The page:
“The last wild race” may seem a bold claim, but if any event can live up to it, it’s the Patagonian Expedition Race (see it featured in our Ultimate Adventure Bucket List). Deemed by many as the pinnacle of adventure racing, this ten-day endurance competition attracts as many as 20 coed four-person teams from more than a dozen countries. Most years, fewer than half finish, but in many ways, winning is irrelevant. In fact, there’s no prize money—only bragging rights.
Racers sea kayak, mountain bike, trek, and orienteer with only maps and compasses through some of the wildest reaches of Chilean Patagonia (see our Chile guide). They travel for days without seeing other teams through spectacularly diverse landscapes, from the tempestuous waters off Cape Horn to peat bogs, ancient petrified-wood forests, and the 11,000-foot peaks of the Cordillera Darwin.
Though the clock is always ticking and teams endure extreme cold and sleep deprivation, participants emerge from the wilderness with tales of life-changing experiences, such as the sight of a gargantuan humpback whale breaching right next to a kayak or the Zen-like feeling of watching dawn light the eastern horizon, casting an otherworldly glow over a landscape few people have seen.
Two young alpinists, Hayden Kennedy and Jason Kruk, just stirred up the biggest climbing controversy of the last decade on Patagonia’s magnificent Cerro Torre. And now a bitter debate ensues. Should they have chopped down Italian Cesare Maestri’s historic bolts dating back to 1970?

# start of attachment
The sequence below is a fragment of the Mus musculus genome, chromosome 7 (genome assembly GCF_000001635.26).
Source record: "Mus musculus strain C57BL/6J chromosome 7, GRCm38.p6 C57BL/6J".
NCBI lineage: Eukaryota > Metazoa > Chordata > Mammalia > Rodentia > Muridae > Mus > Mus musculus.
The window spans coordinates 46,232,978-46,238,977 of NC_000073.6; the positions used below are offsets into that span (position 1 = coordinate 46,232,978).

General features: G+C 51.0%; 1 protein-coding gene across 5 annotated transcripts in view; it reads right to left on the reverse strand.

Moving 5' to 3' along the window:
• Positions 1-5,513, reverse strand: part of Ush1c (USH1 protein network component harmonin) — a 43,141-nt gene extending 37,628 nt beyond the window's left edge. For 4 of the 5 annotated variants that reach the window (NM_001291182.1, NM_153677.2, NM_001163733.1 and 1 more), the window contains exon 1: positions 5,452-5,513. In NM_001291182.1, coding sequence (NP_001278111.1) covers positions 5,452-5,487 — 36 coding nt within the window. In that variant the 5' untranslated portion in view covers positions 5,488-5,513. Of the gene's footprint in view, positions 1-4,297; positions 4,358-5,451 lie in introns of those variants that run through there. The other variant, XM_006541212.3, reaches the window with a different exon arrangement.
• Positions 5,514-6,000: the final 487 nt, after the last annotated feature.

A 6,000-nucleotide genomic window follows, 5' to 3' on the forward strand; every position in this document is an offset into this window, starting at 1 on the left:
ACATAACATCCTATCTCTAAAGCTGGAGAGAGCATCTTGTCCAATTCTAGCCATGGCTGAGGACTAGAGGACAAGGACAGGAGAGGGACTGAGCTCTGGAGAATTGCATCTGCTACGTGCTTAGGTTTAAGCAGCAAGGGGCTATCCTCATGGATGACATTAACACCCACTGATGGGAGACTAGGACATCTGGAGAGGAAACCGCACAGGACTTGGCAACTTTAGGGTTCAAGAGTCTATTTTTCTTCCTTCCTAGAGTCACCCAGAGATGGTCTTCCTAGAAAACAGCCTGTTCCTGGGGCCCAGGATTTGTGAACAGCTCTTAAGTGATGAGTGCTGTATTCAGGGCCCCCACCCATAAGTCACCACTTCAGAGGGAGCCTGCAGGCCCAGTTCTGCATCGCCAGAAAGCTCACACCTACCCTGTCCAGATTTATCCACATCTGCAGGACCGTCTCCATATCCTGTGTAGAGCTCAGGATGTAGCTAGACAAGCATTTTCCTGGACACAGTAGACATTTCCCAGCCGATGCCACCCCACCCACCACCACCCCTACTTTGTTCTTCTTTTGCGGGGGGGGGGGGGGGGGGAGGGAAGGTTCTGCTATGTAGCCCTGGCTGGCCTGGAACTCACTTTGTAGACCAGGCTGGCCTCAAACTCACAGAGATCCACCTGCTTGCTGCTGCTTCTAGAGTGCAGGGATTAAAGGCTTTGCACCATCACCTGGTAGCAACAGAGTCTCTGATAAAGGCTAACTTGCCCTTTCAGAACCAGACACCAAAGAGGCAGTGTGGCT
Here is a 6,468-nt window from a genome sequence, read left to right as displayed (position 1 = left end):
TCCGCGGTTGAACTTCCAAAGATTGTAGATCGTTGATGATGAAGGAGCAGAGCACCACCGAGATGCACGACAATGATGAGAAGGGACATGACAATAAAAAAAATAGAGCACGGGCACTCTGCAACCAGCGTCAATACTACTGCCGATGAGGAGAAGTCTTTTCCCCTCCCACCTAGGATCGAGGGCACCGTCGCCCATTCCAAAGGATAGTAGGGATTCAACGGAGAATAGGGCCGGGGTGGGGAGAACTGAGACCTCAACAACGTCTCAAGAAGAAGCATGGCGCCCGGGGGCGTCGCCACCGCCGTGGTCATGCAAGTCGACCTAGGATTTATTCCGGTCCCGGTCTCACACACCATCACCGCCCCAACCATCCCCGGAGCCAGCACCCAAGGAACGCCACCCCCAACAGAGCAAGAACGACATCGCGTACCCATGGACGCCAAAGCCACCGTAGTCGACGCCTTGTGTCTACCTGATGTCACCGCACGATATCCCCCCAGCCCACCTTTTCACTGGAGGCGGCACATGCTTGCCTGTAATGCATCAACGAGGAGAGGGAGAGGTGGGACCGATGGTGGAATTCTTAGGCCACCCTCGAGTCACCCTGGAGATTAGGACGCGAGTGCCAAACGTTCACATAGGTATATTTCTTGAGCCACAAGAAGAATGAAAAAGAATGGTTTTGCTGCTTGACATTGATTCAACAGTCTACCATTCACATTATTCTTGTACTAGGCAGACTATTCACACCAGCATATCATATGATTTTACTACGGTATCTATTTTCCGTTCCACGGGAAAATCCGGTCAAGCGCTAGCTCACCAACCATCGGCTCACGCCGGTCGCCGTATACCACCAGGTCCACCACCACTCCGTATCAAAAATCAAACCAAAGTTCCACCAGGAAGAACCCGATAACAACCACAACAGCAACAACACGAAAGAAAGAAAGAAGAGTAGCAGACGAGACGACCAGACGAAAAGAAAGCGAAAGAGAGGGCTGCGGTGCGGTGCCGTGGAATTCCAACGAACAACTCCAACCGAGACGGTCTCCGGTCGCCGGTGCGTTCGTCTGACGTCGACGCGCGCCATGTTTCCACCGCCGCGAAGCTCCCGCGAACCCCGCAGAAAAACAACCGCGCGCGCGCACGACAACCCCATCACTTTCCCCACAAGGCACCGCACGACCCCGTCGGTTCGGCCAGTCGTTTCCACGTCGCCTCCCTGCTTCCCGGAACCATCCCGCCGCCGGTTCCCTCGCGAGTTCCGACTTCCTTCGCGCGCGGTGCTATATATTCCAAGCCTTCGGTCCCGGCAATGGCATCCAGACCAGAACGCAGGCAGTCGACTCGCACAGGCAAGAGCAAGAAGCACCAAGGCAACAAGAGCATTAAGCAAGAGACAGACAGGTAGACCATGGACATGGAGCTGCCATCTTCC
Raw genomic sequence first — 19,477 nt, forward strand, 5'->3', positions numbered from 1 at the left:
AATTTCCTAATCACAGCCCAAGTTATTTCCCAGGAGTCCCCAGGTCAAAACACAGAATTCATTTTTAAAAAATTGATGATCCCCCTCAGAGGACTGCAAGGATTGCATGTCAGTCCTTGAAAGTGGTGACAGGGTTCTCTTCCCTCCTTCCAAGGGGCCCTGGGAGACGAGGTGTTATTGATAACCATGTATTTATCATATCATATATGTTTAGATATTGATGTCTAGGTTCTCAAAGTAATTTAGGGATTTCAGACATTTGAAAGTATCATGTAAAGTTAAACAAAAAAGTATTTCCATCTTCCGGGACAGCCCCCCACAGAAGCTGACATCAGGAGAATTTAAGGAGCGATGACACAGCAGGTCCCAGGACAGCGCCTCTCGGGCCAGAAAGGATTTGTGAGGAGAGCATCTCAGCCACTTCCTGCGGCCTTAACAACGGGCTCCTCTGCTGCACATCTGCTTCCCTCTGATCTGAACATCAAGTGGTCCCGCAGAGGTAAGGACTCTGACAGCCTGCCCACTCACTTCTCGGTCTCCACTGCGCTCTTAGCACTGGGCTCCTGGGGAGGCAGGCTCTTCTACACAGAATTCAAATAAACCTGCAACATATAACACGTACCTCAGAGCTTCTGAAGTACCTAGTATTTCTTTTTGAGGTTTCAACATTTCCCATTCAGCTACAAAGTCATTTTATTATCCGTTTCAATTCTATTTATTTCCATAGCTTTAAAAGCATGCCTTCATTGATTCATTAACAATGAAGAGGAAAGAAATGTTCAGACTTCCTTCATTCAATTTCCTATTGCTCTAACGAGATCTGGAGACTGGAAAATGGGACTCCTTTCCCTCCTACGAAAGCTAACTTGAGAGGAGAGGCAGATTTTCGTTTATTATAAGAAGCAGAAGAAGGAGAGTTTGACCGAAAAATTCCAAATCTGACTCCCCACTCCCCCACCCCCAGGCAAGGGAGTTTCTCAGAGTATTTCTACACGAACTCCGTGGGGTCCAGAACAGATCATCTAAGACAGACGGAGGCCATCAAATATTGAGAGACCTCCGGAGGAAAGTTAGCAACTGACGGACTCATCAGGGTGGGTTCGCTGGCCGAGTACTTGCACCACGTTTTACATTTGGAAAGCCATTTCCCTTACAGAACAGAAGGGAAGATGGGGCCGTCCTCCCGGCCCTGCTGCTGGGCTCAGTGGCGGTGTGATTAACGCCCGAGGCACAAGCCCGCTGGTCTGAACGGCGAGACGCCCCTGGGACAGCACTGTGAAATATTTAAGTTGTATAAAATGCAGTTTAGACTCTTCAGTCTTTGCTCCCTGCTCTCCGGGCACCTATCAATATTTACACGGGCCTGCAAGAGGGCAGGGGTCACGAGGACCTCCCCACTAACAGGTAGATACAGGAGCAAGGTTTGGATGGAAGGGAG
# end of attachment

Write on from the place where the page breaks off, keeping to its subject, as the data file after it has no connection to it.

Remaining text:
See the first images published from their climb and learn the complex history of the mountain’s first ascents in our comprehensive story.
When to Go: February to March to avoid the crowds of midsummer and enjoy stable fall weather when the infamous Patagonian winds abate
Hike among Argentina’s fabled Fitz Roy Massif, the iconic ridge where the peaks of Poincenot, St. Exupery, and 11,073-foot Fitz Roy itself rise out of the steppes of Patagonia like a vision. This grand tour gives you three views of Fitz at sunrise, with Cerro Torre and Marconi Pass thrown in for good measure. This ramble through Delaware-size Los Glaciares National Park takes you from gnarled, spooky beech forests and open plains to glaciers, roaring waterfalls, and granite monoliths afire with orange dawn light.